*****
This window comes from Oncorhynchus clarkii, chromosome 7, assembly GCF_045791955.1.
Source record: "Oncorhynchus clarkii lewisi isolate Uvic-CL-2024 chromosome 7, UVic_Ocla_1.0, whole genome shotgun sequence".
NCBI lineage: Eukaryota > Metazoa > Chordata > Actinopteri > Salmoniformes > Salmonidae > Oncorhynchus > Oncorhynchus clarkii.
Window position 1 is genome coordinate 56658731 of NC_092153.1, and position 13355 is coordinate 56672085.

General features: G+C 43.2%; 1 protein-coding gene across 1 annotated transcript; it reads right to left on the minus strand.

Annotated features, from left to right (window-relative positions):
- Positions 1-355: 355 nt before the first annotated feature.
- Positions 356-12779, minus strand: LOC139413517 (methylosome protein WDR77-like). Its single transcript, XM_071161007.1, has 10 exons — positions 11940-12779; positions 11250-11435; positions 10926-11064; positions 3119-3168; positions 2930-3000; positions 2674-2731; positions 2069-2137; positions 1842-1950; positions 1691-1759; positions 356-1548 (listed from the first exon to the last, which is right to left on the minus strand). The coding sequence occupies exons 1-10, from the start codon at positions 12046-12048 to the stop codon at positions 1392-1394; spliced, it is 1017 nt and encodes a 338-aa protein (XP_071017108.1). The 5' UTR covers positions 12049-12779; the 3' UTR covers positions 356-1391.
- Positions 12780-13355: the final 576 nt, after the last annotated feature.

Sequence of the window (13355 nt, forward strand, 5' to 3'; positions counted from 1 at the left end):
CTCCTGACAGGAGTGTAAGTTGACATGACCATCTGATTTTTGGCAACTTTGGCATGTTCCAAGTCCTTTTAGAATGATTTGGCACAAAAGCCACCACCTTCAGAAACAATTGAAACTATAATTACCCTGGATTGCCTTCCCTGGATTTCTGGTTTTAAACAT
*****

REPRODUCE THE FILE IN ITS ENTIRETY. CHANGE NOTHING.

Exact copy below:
This window comes from Oncorhynchus clarkii, chromosome 7, assembly GCF_045791955.1.
Source record: "Oncorhynchus clarkii lewisi isolate Uvic-CL-2024 chromosome 7, UVic_Ocla_1.0, whole genome shotgun sequence".
NCBI lineage: Eukaryota > Metazoa > Chordata > Actinopteri > Salmoniformes > Salmonidae > Oncorhynchus > Oncorhynchus clarkii.
Window position 1 is genome coordinate 56658731 of NC_092153.1, and position 13355 is coordinate 56672085.

General features: G+C 43.2%; 1 protein-coding gene across 1 annotated transcript; it reads right to left on the minus strand.

Annotated features, from left to right (window-relative positions):
- Positions 1-355: 355 nt before the first annotated feature.
- Positions 356-12779, minus strand: LOC139413517 (methylosome protein WDR77-like). Its single transcript, XM_071161007.1, has 10 exons — positions 11940-12779; positions 11250-11435; positions 10926-11064; positions 3119-3168; positions 2930-3000; positions 2674-2731; positions 2069-2137; positions 1842-1950; positions 1691-1759; positions 356-1548 (listed from the first exon to the last, which is right to left on the minus strand). The coding sequence occupies exons 1-10, from the start codon at positions 12046-12048 to the stop codon at positions 1392-1394; spliced, it is 1017 nt and encodes a 338-aa protein (XP_071017108.1). The 5' UTR covers positions 12049-12779; the 3' UTR covers positions 356-1391.
- Positions 12780-13355: the final 576 nt, after the last annotated feature.

Sequence of the window (13355 nt, forward strand, 5' to 3'; positions counted from 1 at the left end):
CTCCTGACAGGAGTGTAAGTTGACATGACCATCTGATTTTTGGCAACTTTGGCATGTTCCAAGTCCTTTTAGAATGATTTGGCACAAAAGCCACCACCTTCAGAAACAATTGAAACTATAATTACCCTGGATTGCCTTCCCTGGATTTCTGGTTTTAAACAT